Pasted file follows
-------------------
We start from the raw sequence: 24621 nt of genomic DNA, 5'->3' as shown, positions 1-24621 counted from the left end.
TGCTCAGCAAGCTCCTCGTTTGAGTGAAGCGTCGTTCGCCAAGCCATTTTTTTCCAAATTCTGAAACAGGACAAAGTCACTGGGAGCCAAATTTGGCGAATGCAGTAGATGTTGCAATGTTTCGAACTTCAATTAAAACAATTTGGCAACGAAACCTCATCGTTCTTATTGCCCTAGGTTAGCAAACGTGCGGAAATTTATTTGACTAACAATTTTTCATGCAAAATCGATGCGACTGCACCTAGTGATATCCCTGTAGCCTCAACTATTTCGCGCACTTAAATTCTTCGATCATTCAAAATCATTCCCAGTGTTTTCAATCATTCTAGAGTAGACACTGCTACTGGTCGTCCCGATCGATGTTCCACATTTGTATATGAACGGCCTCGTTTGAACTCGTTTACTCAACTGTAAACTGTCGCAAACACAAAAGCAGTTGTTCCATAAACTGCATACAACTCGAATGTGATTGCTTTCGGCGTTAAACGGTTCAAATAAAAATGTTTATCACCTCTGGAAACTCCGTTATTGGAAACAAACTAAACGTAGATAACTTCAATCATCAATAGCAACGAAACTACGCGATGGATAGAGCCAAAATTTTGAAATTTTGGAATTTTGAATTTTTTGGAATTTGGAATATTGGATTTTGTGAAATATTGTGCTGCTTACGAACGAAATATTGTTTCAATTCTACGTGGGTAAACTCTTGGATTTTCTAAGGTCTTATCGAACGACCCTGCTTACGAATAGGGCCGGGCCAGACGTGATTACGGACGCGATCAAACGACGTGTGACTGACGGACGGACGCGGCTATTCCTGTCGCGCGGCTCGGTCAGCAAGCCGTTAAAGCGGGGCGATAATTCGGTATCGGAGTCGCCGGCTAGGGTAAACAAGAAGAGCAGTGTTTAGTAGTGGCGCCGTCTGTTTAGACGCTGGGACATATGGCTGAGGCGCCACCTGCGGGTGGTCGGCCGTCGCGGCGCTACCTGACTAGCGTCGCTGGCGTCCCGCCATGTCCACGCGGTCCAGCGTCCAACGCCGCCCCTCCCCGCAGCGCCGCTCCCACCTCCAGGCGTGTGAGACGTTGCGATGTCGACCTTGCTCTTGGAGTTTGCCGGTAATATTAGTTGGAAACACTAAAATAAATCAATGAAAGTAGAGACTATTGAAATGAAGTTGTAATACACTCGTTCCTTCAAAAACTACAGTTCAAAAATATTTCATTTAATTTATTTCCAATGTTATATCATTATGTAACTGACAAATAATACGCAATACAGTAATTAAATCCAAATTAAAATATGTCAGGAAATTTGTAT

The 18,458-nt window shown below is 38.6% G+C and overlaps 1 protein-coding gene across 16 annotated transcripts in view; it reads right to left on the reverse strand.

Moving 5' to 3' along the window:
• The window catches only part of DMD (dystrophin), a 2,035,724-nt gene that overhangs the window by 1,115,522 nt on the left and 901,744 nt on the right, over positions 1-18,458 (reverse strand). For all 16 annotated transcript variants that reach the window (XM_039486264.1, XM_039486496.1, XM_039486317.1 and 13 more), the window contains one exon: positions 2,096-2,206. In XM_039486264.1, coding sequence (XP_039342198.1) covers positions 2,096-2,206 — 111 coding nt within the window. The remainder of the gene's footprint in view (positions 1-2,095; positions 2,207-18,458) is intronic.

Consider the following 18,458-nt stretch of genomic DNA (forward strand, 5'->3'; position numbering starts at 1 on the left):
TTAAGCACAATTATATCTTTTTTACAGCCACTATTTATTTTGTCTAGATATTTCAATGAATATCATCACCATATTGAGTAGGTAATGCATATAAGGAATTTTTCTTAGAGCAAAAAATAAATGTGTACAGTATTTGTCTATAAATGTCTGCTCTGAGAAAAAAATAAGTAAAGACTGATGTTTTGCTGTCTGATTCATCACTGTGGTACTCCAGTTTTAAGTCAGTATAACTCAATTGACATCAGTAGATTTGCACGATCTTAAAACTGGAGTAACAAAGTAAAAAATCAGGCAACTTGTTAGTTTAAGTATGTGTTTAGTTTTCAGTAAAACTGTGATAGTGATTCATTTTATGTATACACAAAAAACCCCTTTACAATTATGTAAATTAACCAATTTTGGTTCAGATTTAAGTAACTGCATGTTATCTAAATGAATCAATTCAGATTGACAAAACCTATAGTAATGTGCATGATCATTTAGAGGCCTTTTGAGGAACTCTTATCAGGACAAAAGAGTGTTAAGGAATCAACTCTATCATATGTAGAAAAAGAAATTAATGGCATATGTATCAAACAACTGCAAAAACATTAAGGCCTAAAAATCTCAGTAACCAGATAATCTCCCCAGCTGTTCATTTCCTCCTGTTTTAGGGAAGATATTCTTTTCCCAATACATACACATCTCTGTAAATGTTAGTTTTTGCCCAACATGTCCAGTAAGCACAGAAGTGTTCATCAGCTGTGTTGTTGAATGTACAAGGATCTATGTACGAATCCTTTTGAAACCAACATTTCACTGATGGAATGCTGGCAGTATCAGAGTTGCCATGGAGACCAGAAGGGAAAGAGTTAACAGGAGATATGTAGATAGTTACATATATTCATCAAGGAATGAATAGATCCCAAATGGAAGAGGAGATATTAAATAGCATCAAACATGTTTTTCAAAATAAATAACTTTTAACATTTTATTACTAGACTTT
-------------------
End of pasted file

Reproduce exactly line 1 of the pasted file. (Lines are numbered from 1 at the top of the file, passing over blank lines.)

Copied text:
We start from the raw sequence: 24621 nt of genomic DNA, 5'->3' as shown, positions 1-24621 counted from the left end.